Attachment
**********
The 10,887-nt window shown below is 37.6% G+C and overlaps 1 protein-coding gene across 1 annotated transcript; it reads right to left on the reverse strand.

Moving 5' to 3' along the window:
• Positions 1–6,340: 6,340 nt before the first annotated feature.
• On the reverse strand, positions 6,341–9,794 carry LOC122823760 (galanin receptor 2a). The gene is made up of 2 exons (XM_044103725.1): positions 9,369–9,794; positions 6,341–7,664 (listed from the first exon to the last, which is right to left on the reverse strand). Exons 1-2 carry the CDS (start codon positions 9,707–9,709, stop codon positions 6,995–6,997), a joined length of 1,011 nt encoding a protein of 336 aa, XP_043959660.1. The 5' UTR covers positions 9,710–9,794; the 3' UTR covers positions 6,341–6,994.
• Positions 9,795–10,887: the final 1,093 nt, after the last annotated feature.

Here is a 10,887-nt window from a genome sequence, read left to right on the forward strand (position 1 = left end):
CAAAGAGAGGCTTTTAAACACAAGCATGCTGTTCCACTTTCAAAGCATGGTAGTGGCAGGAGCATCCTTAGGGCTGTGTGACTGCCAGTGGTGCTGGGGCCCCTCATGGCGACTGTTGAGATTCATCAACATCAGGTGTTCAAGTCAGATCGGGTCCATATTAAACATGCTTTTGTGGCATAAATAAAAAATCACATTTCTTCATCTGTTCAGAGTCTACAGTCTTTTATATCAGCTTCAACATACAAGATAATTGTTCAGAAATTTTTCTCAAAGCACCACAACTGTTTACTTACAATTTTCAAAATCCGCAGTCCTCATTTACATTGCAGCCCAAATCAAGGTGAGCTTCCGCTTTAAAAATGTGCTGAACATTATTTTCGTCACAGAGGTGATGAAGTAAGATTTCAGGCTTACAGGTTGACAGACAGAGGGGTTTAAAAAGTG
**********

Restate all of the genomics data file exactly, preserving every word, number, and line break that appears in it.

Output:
The 10,887-nt window shown below is 37.6% G+C and overlaps 1 protein-coding gene across 1 annotated transcript; it reads right to left on the reverse strand.

Moving 5' to 3' along the window:
• Positions 1–6,340: 6,340 nt before the first annotated feature.
• On the reverse strand, positions 6,341–9,794 carry LOC122823760 (galanin receptor 2a). The gene is made up of 2 exons (XM_044103725.1): positions 9,369–9,794; positions 6,341–7,664 (listed from the first exon to the last, which is right to left on the reverse strand). Exons 1-2 carry the CDS (start codon positions 9,707–9,709, stop codon positions 6,995–6,997), a joined length of 1,011 nt encoding a protein of 336 aa, XP_043959660.1. The 5' UTR covers positions 9,710–9,794; the 3' UTR covers positions 6,341–6,994.
• Positions 9,795–10,887: the final 1,093 nt, after the last annotated feature.

Here is a 10,887-nt window from a genome sequence, read left to right on the forward strand (position 1 = left end):
CAAAGAGAGGCTTTTAAACACAAGCATGCTGTTCCACTTTCAAAGCATGGTAGTGGCAGGAGCATCCTTAGGGCTGTGTGACTGCCAGTGGTGCTGGGGCCCCTCATGGCGACTGTTGAGATTCATCAACATCAGGTGTTCAAGTCAGATCGGGTCCATATTAAACATGCTTTTGTGGCATAAATAAAAAATCACATTTCTTCATCTGTTCAGAGTCTACAGTCTTTTATATCAGCTTCAACATACAAGATAATTGTTCAGAAATTTTTCTCAAAGCACCACAACTGTTTACTTACAATTTTCAAAATCCGCAGTCCTCATTTACATTGCAGCCCAAATCAAGGTGAGCTTCCGCTTTAAAAATGTGCTGAACATTATTTTCGTCACAGAGGTGATGAAGTAAGATTTCAGGCTTACAGGTTGACAGACAGAGGGGTTTAAAAAGTG